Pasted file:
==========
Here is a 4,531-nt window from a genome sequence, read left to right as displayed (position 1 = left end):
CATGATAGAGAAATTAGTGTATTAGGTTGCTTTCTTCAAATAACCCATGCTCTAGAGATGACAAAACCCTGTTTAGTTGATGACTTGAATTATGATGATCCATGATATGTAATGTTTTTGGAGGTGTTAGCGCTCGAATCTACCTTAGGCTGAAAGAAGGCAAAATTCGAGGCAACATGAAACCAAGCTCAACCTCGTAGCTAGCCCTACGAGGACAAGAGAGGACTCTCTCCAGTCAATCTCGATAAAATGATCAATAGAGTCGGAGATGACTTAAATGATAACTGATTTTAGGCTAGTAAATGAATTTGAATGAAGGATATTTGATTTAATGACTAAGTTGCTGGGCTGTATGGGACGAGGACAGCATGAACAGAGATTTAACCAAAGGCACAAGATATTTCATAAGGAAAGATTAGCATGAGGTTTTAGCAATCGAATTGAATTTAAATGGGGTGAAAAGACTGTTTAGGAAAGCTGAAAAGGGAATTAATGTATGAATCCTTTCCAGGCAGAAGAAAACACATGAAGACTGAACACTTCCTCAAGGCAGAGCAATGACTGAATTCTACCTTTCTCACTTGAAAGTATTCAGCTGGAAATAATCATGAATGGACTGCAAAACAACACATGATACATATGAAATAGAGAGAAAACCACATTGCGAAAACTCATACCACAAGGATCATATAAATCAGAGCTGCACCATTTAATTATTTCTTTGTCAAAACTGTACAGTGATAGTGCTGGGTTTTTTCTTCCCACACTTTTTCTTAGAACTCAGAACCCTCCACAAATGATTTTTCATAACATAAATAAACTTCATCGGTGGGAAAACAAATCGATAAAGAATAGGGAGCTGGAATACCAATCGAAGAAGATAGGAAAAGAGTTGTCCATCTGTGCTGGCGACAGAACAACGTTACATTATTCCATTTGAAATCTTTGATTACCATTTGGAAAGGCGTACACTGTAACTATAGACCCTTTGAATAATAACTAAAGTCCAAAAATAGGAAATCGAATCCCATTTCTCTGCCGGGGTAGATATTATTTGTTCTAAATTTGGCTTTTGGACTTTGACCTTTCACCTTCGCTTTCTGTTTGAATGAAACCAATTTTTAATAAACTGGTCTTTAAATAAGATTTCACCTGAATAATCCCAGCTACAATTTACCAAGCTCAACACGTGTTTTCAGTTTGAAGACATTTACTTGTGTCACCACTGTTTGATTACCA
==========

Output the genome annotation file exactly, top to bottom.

Here is a 4,531-nt window from a genome sequence, read left to right as displayed (position 1 = left end):
CATGATAGAGAAATTAGTGTATTAGGTTGCTTTCTTCAAATAACCCATGCTCTAGAGATGACAAAACCCTGTTTAGTTGATGACTTGAATTATGATGATCCATGATATGTAATGTTTTTGGAGGTGTTAGCGCTCGAATCTACCTTAGGCTGAAAGAAGGCAAAATTCGAGGCAACATGAAACCAAGCTCAACCTCGTAGCTAGCCCTACGAGGACAAGAGAGGACTCTCTCCAGTCAATCTCGATAAAATGATCAATAGAGTCGGAGATGACTTAAATGATAACTGATTTTAGGCTAGTAAATGAATTTGAATGAAGGATATTTGATTTAATGACTAAGTTGCTGGGCTGTATGGGACGAGGACAGCATGAACAGAGATTTAACCAAAGGCACAAGATATTTCATAAGGAAAGATTAGCATGAGGTTTTAGCAATCGAATTGAATTTAAATGGGGTGAAAAGACTGTTTAGGAAAGCTGAAAAGGGAATTAATGTATGAATCCTTTCCAGGCAGAAGAAAACACATGAAGACTGAACACTTCCTCAAGGCAGAGCAATGACTGAATTCTACCTTTCTCACTTGAAAGTATTCAGCTGGAAATAATCATGAATGGACTGCAAAACAACACATGATACATATGAAATAGAGAGAAAACCACATTGCGAAAACTCATACCACAAGGATCATATAAATCAGAGCTGCACCATTTAATTATTTCTTTGTCAAAACTGTACAGTGATAGTGCTGGGTTTTTTCTTCCCACACTTTTTCTTAGAACTCAGAACCCTCCACAAATGATTTTTCATAACATAAATAAACTTCATCGGTGGGAAAACAAATCGATAAAGAATAGGGAGCTGGAATACCAATCGAAGAAGATAGGAAAAGAGTTGTCCATCTGTGCTGGCGACAGAACAACGTTACATTATTCCATTTGAAATCTTTGATTACCATTTGGAAAGGCGTACACTGTAACTATAGACCCTTTGAATAATAACTAAAGTCCAAAAATAGGAAATCGAATCCCATTTCTCTGCCGGGGTAGATATTATTTGTTCTAAATTTGGCTTTTGGACTTTGACCTTTCACCTTCGCTTTCTGTTTGAATGAAACCAATTTTTAATAAACTGGTCTTTAAATAAGATTTCACCTGAATAATCCCAGCTACAATTTACCAAGCTCAACACGTGTTTTCAGTTTGAAGACATTTACTTGTGTCACCACTGTTTGATTACCA